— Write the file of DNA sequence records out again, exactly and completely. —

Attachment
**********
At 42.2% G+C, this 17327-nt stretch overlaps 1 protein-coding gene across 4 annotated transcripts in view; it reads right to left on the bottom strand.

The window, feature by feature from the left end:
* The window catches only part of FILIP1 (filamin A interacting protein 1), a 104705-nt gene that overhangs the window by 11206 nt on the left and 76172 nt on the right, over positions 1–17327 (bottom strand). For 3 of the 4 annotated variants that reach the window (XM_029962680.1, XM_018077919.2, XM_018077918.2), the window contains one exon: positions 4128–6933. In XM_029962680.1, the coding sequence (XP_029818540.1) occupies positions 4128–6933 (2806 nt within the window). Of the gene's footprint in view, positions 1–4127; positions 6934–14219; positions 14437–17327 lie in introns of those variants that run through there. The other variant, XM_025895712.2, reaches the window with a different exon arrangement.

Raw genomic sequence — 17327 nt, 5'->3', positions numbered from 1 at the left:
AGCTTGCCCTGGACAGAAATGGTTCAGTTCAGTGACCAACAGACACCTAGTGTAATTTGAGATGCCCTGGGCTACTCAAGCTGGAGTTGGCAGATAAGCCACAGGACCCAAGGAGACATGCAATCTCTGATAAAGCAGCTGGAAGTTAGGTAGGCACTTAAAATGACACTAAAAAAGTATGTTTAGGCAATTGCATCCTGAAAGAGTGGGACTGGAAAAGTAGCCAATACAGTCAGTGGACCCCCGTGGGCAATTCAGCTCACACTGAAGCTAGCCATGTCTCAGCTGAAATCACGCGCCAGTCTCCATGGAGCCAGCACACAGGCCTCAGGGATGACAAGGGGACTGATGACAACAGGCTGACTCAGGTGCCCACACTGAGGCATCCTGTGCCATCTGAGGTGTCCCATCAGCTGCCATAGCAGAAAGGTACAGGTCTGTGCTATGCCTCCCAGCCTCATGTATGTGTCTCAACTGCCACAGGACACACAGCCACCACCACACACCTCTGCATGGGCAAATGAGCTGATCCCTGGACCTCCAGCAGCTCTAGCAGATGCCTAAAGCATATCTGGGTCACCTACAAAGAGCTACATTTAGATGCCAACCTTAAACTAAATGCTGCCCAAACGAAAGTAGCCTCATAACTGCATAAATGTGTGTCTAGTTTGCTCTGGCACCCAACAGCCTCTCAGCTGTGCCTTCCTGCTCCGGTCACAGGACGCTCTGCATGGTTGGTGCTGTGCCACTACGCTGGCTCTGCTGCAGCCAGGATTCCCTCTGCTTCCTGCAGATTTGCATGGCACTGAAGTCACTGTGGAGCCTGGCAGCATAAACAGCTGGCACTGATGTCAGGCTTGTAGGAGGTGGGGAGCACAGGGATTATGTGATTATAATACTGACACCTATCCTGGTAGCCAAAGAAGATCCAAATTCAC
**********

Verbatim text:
At 42.2% G+C, this 17327-nt stretch overlaps 1 protein-coding gene across 4 annotated transcripts in view; it reads right to left on the bottom strand.

The window, feature by feature from the left end:
* The window catches only part of FILIP1 (filamin A interacting protein 1), a 104705-nt gene that overhangs the window by 11206 nt on the left and 76172 nt on the right, over positions 1–17327 (bottom strand). For 3 of the 4 annotated variants that reach the window (XM_029962680.1, XM_018077919.2, XM_018077918.2), the window contains one exon: positions 4128–6933. In XM_029962680.1, the coding sequence (XP_029818540.1) occupies positions 4128–6933 (2806 nt within the window). Of the gene's footprint in view, positions 1–4127; positions 6934–14219; positions 14437–17327 lie in introns of those variants that run through there. The other variant, XM_025895712.2, reaches the window with a different exon arrangement.

Raw genomic sequence — 17327 nt, 5'->3', positions numbered from 1 at the left:
AGCTTGCCCTGGACAGAAATGGTTCAGTTCAGTGACCAACAGACACCTAGTGTAATTTGAGATGCCCTGGGCTACTCAAGCTGGAGTTGGCAGATAAGCCACAGGACCCAAGGAGACATGCAATCTCTGATAAAGCAGCTGGAAGTTAGGTAGGCACTTAAAATGACACTAAAAAAGTATGTTTAGGCAATTGCATCCTGAAAGAGTGGGACTGGAAAAGTAGCCAATACAGTCAGTGGACCCCCGTGGGCAATTCAGCTCACACTGAAGCTAGCCATGTCTCAGCTGAAATCACGCGCCAGTCTCCATGGAGCCAGCACACAGGCCTCAGGGATGACAAGGGGACTGATGACAACAGGCTGACTCAGGTGCCCACACTGAGGCATCCTGTGCCATCTGAGGTGTCCCATCAGCTGCCATAGCAGAAAGGTACAGGTCTGTGCTATGCCTCCCAGCCTCATGTATGTGTCTCAACTGCCACAGGACACACAGCCACCACCACACACCTCTGCATGGGCAAATGAGCTGATCCCTGGACCTCCAGCAGCTCTAGCAGATGCCTAAAGCATATCTGGGTCACCTACAAAGAGCTACATTTAGATGCCAACCTTAAACTAAATGCTGCCCAAACGAAAGTAGCCTCATAACTGCATAAATGTGTGTCTAGTTTGCTCTGGCACCCAACAGCCTCTCAGCTGTGCCTTCCTGCTCCGGTCACAGGACGCTCTGCATGGTTGGTGCTGTGCCACTACGCTGGCTCTGCTGCAGCCAGGATTCCCTCTGCTTCCTGCAGATTTGCATGGCACTGAAGTCACTGTGGAGCCTGGCAGCATAAACAGCTGGCACTGATGTCAGGCTTGTAGGAGGTGGGGAGCACAGGGATTATGTGATTATAATACTGACACCTATCCTGGTAGCCAAAGAAGATCCAAATTCAC